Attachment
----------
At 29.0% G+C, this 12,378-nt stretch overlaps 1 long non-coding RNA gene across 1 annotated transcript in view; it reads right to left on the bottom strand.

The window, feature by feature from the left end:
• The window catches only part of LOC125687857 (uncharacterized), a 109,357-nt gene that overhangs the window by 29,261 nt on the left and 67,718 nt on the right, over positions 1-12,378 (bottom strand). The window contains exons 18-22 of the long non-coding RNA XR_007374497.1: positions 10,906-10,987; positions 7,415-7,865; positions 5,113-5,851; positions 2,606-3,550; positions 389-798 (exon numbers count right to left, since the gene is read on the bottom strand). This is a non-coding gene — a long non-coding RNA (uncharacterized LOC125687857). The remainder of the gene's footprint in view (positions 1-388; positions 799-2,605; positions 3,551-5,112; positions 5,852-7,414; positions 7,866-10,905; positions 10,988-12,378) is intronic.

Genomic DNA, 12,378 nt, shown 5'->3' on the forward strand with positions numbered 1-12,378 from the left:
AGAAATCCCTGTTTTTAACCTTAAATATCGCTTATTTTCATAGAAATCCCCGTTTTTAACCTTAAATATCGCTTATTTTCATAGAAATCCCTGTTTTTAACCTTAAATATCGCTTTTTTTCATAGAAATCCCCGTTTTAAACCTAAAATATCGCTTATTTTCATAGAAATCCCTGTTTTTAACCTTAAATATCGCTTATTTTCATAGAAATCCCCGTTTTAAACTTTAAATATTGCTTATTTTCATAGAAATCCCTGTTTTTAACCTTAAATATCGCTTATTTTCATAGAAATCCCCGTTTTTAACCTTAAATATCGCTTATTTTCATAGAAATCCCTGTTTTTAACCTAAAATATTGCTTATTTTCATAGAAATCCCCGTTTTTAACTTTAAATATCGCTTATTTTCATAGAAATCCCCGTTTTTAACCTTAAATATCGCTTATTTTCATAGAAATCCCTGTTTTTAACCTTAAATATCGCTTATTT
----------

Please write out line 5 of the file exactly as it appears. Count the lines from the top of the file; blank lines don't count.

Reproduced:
AGAAATCCCTGTTTTTAACCTTAAATATCGCTTATTTTCATAGAAATCCCCGTTTTTAACCTTAAATATCGCTTATTTTCATAGAAATCCCTGTTTTTAACCTTAAATATCGCTTTTTTTCATAGAAATCCCCGTTTTAAACCTAAAATATCGCTTATTTTCATAGAAATCCCTGTTTTTAACCTTAAATATCGCTTATTTTCATAGAAATCCCCGTTTTAAACTTTAAATATTGCTTATTTTCATAGAAATCCCTGTTTTTAACCTTAAATATCGCTTATTTTCATAGAAATCCCCGTTTTTAACCTTAAATATCGCTTATTTTCATAGAAATCCCTGTTTTTAACCTAAAATATTGCTTATTTTCATAGAAATCCCCGTTTTTAACTTTAAATATCGCTTATTTTCATAGAAATCCCCGTTTTTAACCTTAAATATCGCTTATTTTCATAGAAATCCCTGTTTTTAACCTTAAATATCGCTTATTT